Authors: Susan Hill
For a moment, my companion still said nothing, only buttered a thick slice of bread and laid his chunks of cheese along it carefully. I saw by the clock on the opposite wall that it was half past one, and I wanted to change my clothes before the arrival of Mr Keckwick, so that I was about to
make my excuses and go, when my neighbour spoke. ‘I doubt,’ he said, in a measured tone, ‘whether even Samuel Daily would go so far.’
‘I don’t think I fully understand you. I haven’t seen the full extent of Mrs Drablow’s land yet … I gather there is a farm a few miles out of the town …’
‘Hoggetts!’ he said in a dismissive tone. ‘Fifty acres and half of it under flood for the best part of the
year. Hoggetts is nothing, and it’s under tenancy for his lifetime.’
‘There is also Eel Marsh House and all the land surrounding it – would that be practicable for farming?’
‘Well, might not Mr Daily simply want to add a little more to his empire, for the sake of being able to say that he had got it? You imply he is that type of man.’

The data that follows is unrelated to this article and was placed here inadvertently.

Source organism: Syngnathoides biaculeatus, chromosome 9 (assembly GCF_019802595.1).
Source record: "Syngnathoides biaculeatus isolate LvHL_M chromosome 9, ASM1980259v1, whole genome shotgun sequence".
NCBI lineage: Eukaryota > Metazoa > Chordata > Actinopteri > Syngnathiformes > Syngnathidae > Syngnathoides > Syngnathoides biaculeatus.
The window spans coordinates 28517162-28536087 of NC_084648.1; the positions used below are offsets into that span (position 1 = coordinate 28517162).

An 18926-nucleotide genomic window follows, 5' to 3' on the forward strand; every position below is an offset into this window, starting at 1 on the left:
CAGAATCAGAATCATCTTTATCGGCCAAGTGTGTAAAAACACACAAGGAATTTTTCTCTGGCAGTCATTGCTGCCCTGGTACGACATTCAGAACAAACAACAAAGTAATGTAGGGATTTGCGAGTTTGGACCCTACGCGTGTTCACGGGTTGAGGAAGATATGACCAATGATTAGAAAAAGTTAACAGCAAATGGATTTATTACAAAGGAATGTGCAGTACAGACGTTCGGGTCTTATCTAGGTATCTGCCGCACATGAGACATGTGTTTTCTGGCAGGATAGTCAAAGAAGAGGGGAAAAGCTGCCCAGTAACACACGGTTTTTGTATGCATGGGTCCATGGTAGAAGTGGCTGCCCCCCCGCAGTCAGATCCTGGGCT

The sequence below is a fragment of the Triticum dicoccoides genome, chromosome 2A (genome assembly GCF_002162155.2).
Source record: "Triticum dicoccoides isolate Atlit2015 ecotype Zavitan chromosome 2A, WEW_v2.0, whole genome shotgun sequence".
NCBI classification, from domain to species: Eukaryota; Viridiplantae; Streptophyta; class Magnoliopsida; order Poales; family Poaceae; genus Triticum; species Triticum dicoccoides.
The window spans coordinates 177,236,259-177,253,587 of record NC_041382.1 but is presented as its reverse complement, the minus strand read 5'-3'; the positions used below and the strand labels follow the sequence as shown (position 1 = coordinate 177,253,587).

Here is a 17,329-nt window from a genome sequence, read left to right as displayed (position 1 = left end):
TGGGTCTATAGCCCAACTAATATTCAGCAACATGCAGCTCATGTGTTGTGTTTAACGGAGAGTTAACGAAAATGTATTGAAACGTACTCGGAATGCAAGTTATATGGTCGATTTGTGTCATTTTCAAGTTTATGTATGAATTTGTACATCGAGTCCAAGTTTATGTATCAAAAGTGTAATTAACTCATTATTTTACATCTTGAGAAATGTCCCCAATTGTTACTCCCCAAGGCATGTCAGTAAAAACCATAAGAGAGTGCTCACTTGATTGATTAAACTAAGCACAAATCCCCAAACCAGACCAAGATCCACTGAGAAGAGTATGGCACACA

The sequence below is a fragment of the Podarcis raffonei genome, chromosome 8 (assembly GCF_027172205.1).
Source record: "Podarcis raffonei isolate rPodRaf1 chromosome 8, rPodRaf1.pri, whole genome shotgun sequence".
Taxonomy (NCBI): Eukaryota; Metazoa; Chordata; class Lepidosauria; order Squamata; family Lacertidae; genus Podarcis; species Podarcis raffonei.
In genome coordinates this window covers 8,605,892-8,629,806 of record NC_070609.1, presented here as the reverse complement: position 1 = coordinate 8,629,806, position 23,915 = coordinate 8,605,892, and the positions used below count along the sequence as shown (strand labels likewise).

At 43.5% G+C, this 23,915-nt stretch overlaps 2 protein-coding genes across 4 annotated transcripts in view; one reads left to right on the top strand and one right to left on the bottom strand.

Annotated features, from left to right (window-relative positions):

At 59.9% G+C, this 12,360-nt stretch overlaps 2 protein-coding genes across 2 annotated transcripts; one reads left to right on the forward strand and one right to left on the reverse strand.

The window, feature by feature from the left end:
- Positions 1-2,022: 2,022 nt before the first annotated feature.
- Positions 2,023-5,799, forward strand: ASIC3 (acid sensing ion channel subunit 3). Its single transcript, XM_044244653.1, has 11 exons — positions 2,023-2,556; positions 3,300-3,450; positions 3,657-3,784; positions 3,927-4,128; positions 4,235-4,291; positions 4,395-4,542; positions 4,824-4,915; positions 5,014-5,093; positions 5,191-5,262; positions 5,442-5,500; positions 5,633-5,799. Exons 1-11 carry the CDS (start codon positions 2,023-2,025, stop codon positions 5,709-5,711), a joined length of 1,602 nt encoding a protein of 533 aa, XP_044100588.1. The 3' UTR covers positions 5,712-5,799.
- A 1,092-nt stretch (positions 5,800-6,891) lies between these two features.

‘Maybe he is.’ He wiped his mouth on his napkin.
‘But let me tell you that you won’t find anybody, not even Mr Sam Daily, having to do with any of it.’
‘And may I ask why?’
I spoke rather sharply, for I was growing impatient of the half-hints and dark mutterings made by grown men at the mention of Mrs Drablow and her property. I had been right, this was just the sort of place where superstition and tittle-tattle were rife, and even allowed
to hold sway over commonsense. Now, I expected the otherwise stalwart countryman on my left to whisper that maybe he would and, then again, maybe he would not, and how he might tell a tale, if he chose … But, instead of replying to my question at all, he turned right away from me and engaged his neighbour on the other side in a complicated discussion of crops and, infuriated by the now-familiar mystery
and nonsense, I rose abruptly and left the room. Ten minutes later, changed out of my funeral suit into less formal and more comfortable clothes, I was standing on the pavement awaiting the arrival of the car, driven by a man called Keckwick.